Article review-Leadership (study design & methodology)

The study uses a non-experimental research design. This is from the fact that the researchers do not indicate whether there was random assignment of individuals to the respective study-teams (Trochim, 2006). The sample used was a convenience sample of 252 graduate students who were undertaking their final year of their respective MBA courses (pp. 66- 69). Out of the sample, 54 percent were male, their mean age being 29 (pp. 66-67). Of the sample, 98 percent were in employment, 41 percent were pursuing an MBA focused on finance, 23 were undertaking a marketing-focused MBA, 23 percent were pursuing an MBA focused on information systems, and 13 percent were advancing their studies towards management and organizational behaviour (pp. 67). Devoid of the target population estimates, the appropriateness of the sample size for external validity may not be evident, as would, otherwise, be determinable via such ways as use of Cochran’s sample size formula (Bartlett, Kotrlik & Higgins 2001). Similar validity issues are brought about by the use of a student sample, rather than a sample from typical organizational environment, but the authors note of this limitation.


The study used a business simulation model advanced by Thorelli, Graves and Lopez (1995) – the INTOPIA business simulation, varying the business scenarios. The simulation length was a year, the characteristics being that the teams were required to practice “the abilities to manage a virtual global firm, operating in several international markets (p. 67).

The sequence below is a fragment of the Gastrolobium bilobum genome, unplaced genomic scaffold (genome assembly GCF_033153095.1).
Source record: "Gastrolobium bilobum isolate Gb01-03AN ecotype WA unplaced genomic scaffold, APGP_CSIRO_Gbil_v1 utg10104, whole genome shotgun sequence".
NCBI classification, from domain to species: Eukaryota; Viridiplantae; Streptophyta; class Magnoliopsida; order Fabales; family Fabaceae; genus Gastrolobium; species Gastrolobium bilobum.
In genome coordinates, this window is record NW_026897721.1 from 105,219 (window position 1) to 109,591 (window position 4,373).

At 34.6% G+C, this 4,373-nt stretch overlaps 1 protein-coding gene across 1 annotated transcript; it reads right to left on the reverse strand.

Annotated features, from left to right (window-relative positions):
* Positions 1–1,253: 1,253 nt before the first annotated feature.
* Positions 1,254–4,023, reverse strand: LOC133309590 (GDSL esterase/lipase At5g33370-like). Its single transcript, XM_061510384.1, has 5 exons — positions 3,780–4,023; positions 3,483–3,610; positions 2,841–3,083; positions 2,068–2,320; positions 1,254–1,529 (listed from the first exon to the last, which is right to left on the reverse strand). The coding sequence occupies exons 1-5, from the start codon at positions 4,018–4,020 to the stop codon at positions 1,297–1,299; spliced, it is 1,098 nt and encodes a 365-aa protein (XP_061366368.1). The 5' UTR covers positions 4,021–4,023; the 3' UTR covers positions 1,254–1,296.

The data was sourced from three instruments; a questionnaire that team members filled in writing, each respondents exam results, and a score of team performance that encompassed the “team assignment grades and … the firm performance rating (p. 67). The questionnaire had statements that evaluated leadership style (transactional versus transformational), team cohesiveness (a three statement – measuring contribution, atmosphere, and decision-making process – social inquiry), and demographic data such as age, marital status and area of study.

The exam result was used as a measure of knowledge level. It was comprised of “written multiple-choice exam and … oral exams” (p. 68). For the team performance score, “the team assignment grades (34 percent) and the firm performance rating grade (66 percent)” were the determinants. The former was a mean of three aspects – explanation of management decisions throughout the simulation runs, the initial strategy report, and succinct assessment of a functional area. The latter – the firm performance rating grade – was comprised of grades taken to assess the management of an existing entity (46 percent) and those for a start-up venture (54 percent). Go to part 5 here.

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